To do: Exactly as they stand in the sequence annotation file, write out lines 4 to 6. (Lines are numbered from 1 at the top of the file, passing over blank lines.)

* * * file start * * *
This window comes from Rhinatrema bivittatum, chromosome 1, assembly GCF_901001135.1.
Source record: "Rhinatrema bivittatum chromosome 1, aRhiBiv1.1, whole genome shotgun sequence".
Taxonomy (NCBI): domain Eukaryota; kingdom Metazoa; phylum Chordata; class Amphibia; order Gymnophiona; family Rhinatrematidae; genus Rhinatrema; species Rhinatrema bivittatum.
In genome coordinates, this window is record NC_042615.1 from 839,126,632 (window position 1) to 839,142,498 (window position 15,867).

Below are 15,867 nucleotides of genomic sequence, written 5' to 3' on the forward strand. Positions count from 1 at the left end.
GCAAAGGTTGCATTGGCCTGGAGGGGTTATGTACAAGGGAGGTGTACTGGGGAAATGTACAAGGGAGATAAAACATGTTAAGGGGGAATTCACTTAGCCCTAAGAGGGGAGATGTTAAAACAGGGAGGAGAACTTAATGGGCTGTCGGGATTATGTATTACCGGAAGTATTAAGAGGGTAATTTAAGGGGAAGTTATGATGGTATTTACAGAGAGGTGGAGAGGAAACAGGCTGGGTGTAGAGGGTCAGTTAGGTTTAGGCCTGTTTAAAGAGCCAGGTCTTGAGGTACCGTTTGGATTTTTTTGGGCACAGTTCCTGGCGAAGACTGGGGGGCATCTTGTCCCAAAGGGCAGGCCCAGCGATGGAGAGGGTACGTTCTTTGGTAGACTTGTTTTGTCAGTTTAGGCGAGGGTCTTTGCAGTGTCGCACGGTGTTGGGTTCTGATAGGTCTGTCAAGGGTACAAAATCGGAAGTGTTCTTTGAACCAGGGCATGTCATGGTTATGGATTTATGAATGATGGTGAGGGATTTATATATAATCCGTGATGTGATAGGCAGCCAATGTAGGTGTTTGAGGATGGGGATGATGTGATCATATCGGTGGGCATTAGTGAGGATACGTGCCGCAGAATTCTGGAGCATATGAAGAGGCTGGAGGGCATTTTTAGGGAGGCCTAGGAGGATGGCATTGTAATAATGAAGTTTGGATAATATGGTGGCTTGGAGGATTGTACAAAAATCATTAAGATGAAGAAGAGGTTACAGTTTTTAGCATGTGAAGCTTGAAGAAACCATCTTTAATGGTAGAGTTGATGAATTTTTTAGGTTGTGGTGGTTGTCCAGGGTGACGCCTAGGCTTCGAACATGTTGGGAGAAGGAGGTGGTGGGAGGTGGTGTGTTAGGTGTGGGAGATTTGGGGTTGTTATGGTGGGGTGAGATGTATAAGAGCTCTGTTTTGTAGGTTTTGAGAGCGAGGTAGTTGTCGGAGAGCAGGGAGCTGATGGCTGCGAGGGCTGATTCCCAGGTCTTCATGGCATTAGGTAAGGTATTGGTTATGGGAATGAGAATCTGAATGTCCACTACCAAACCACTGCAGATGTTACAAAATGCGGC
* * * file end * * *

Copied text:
In genome coordinates, this window is record NC_042615.1 from 839,126,632 (window position 1) to 839,142,498 (window position 15,867).

Below are 15,867 nucleotides of genomic sequence, written 5' to 3' on the forward strand. Positions count from 1 at the left end.
GCAAAGGTTGCATTGGCCTGGAGGGGTTATGTACAAGGGAGGTGTACTGGGGAAATGTACAAGGGAGATAAAACATGTTAAGGGGGAATTCACTTAGCCCTAAGAGGGGAGATGTTAAAACAGGGAGGAGAACTTAATGGGCTGTCGGGATTATGTATTACCGGAAGTATTAAGAGGGTAATTTAAGGGGAAGTTATGATGGTATTTACAGAGAGGTGGAGAGGAAACAGGCTGGGTGTAGAGGGTCAGTTAGGTTTAGGCCTGTTTAAAGAGCCAGGTCTTGAGGTACCGTTTGGATTTTTTTGGGCACAGTTCCTGGCGAAGACTGGGGGGCATCTTGTCCCAAAGGGCAGGCCCAGCGATGGAGAGGGTACGTTCTTTGGTAGACTTGTTTTGTCAGTTTAGGCGAGGGTCTTTGCAGTGTCGCACGGTGTTGGGTTCTGATAGGTCTGTCAAGGGTACAAAATCGGAAGTGTTCTTTGAACCAGGGCATGTCATGGTTATGGATTTATGAATGATGGTGAGGGATTTATATATAATCCGTGATGTGATAGGCAGCCAATGTAGGTGTTTGAGGATGGGGATGATGTGATCATATCGGTGGGCATTAGTGAGGATACGTGCCGCAGAATTCTGGAGCATATGAAGAGGCTGGAGGGCATTTTTAGGGAGGCCTAGGAGGATGGCATTGTAATAATGAAGTTTGGATAATATGGTGGCTTGGAGGATTGTACAAAAATCATTAAGATGAAGAAGAGGTTACAGTTTTTAGCATGTGAAGCTTGAAGAAACCATCTTTAATGGTAGAGTTGATGAATTTTTTAGGTTGTGGTGGTTGTCCAGGGTGACGCCTAGGCTTCGAACATGTTGGGAGAAGGAGGTGGTGGGAGGTGGTGTGTTAGGTGTGGGAGATTTGGGGTTGTTATGGTGGGGTGAGATGTATAAGAGCTCTGTTTTGTAGGTTTTGAGAGCGAGGTAGTTGTCGGAGAGCAGGGAGCTGATGGCTGCGAGGGCTGATTCCCAGGTCTTCATGGCATTAGGTAAGGTATTGGTTATGGGAATGAGAATCTGAATGTCCACTACCAAACCACTGCAGATGTTACAAAATGCGGC